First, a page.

Category Archives: autonomy

Alex Kostantopoulos: “The Law of the Zapatista: A Presentation about the Laws Passed by EZLN”

“In the autonomous municipalities of Zapatistas, laws that are passed from the Council of Governance are not enforced by police or a judicial system but through a way that treats offenders as members of the community.  Justice is delivered by the authorities of the Zapatistas. They resolve issues among the members of the community and also between Zapatistas and non-Zapatistas.”

Bree Busk: “The popular assemblies at the heart of the Chilean uprising”

“Chile has a long history of radical neighborhood organizing — a tradition that is now put at the service of drafting a new constitution for a country in turmoil.”

J. Daniel Elam: Hong Kong: “When We Burn You Will Burn With Us”

‘Like Hong Kong itself, the current protests are a harbinger for the rest of the world. Old revolutions promised egalitarianism on the basis of a shared world to win. A revolution for our times promises very little, except perhaps an egalitarianism based on a shared world in which there is nothing left to lose. “When we burn you will burn with us,” graffiti at the University of Hong Kong says. Is that a threat or a resignation? It’s both: for the future, there is nothing left at all.’

Julius Gavroche: “Song is a weapon: For José Mário Branco (1942-2019)”

“If his music reflects a particular history which may seem dated to some, his art is a rare example of ethical-political engagement for a world without oppression. Below, we share songs (most with lyrics translated), interviews and a lecture.”

Yavor Tarinski interviewed on “Direct democracy and the passion for political participation”

‘If we want create a radically democratic and ecological society, we will have to abandon all bureaucratic and exploitative means. It is not enough to consume ethically or vote for the lesser evil. We have to build democratic and resilient communities capable of confederating with each other so as to tackle large-scale issues. As Castoriadis has said, “an autonomous society cannot be instaurated except through the autonomous activity of the collectivity.” This might sound too general or abstract, but the direct democracy of which we are speaking represents such a paradigm shift, that must surpass both globalization and localism and can lead towards genuine social emancipation.’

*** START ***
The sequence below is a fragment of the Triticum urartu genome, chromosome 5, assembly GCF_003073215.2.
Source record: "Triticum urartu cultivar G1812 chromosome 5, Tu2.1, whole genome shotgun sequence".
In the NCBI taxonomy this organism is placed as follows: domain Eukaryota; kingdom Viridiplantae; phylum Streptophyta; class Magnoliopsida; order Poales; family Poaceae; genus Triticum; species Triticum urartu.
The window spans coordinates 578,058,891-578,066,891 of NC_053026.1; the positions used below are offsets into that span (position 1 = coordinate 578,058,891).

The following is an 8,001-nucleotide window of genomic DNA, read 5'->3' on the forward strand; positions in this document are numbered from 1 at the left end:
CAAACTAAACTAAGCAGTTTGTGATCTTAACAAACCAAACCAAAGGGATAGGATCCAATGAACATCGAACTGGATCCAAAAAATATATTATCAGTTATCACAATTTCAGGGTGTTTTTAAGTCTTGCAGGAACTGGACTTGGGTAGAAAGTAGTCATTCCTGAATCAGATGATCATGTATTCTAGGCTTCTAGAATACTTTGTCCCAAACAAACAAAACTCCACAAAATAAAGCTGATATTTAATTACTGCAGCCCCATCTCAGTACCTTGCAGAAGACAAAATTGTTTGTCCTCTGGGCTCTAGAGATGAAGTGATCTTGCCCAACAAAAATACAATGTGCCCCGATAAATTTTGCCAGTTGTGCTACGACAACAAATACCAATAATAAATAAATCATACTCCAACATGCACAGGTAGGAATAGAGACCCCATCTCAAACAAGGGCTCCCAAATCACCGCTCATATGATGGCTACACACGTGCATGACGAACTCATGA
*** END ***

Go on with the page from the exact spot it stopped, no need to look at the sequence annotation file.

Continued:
“Catalonia: Trapped between nationalisms”

‘While both the Spanish and the Catalan regional governments, and their respective parliaments, are divided and paralysed over what to do next, anarchists find themselves again in the uncomfortable position of siding with neither, while opposing and fighting against state violence, and defending more radical forms of autonomy, beyond “national sovereignty”.’

“Statement of the Internationalist Commune on the Agreement between self-administration and the Syrian state”

“It is important to reemphasize once again that nothing changes in the political administration within northeastern Syria with this agreement. The revolution has its own principles, and these are not negotiable; not with the US, Russia or the Syrian regime.”

James L. Gelvin: “Turkish attack on Syria endangers a remarkable democratic experiment by the Kurds”

‘The key to understanding the Rojava project, as those involved often refer to it, is the notion of “confederalism.” In this form of government, local units – in this case, Kurdistan’s “autonomous regions” – come together in a federation yet retain a great deal of autonomy.’

“Ecuador’s indigenous people are leading the anti-government protests.”

‘“Our fight is in defense of our territories,” he said. He said measures to appease the IMF have led to increased oil and mining in indigenous lands, actions that “don’t respect the collective rights of the indigenous people.”’

“Resistance in Rojava”

The people of Rojava in northern Syria—both Kurdish and Muslim—were at the front of the struggle to defeat the Islamic State of Iraq and Syria (ISIS), sustaining thousands and thousands of casualties in the course of years of warfare. As soon as ISIS was beaten, the US government tricked the Syrian Democratic Forces (SDF) into dismantling their defenses along the Syrian border, promising to secure peace in the region and discouraging them from seeking other international allies. Once they were defenseless, Trump gave Turkey permission to invade.”